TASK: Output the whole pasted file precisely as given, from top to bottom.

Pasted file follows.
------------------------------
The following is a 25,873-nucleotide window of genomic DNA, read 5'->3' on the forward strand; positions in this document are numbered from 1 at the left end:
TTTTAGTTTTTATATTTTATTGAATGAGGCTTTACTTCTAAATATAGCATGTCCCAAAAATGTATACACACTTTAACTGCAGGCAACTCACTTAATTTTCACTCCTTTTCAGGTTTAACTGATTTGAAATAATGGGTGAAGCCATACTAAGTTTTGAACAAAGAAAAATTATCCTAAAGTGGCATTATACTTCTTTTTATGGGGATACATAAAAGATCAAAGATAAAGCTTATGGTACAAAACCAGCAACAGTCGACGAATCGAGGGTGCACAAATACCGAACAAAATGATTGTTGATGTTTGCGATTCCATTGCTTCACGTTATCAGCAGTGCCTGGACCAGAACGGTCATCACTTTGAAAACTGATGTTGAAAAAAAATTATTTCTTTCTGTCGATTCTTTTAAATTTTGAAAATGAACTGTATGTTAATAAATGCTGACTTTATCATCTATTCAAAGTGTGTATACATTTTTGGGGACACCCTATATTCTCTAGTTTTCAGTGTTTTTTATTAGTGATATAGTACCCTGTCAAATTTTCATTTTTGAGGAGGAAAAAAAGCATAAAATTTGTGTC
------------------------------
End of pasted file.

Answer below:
The following is a 25,873-nucleotide window of genomic DNA, read 5'->3' on the forward strand; positions in this document are numbered from 1 at the left end:
TTTTAGTTTTTATATTTTATTGAATGAGGCTTTACTTCTAAATATAGCATGTCCCAAAAATGTATACACACTTTAACTGCAGGCAACTCACTTAATTTTCACTCCTTTTCAGGTTTAACTGATTTGAAATAATGGGTGAAGCCATACTAAGTTTTGAACAAAGAAAAATTATCCTAAAGTGGCATTATACTTCTTTTTATGGGGATACATAAAAGATCAAAGATAAAGCTTATGGTACAAAACCAGCAACAGTCGACGAATCGAGGGTGCACAAATACCGAACAAAATGATTGTTGATGTTTGCGATTCCATTGCTTCACGTTATCAGCAGTGCCTGGACCAGAACGGTCATCACTTTGAAAACTGATGTTGAAAAAAAATTATTTCTTTCTGTCGATTCTTTTAAATTTTGAAAATGAACTGTATGTTAATAAATGCTGACTTTATCATCTATTCAAAGTGTGTATACATTTTTGGGGACACCCTATATTCTCTAGTTTTCAGTGTTTTTTATTAGTGATATAGTACCCTGTCAAATTTTCATTTTTGAGGAGGAAAAAAAGCATAAAATTTGTGTC